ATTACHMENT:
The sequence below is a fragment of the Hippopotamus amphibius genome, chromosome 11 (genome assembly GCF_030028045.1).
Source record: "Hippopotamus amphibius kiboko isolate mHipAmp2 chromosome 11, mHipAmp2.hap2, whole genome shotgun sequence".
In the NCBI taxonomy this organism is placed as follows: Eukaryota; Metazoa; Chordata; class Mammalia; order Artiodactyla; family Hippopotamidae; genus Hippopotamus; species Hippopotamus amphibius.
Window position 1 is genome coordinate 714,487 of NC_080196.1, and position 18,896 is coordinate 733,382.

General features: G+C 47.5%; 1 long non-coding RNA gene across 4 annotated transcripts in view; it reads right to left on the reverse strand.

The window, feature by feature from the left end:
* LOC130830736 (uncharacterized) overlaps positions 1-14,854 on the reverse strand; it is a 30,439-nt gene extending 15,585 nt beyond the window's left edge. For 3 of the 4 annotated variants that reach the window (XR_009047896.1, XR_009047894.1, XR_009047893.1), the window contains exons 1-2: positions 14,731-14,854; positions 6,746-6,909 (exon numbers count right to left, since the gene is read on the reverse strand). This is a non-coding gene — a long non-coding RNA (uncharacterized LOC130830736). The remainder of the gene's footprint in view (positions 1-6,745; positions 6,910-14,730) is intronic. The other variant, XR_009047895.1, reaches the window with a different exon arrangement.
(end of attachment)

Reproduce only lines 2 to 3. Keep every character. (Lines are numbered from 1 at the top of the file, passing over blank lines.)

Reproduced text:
Source record: "Hippopotamus amphibius kiboko isolate mHipAmp2 chromosome 11, mHipAmp2.hap2, whole genome shotgun sequence".
In the NCBI taxonomy this organism is placed as follows: Eukaryota; Metazoa; Chordata; class Mammalia; order Artiodactyla; family Hippopotamidae; genus Hippopotamus; species Hippopotamus amphibius.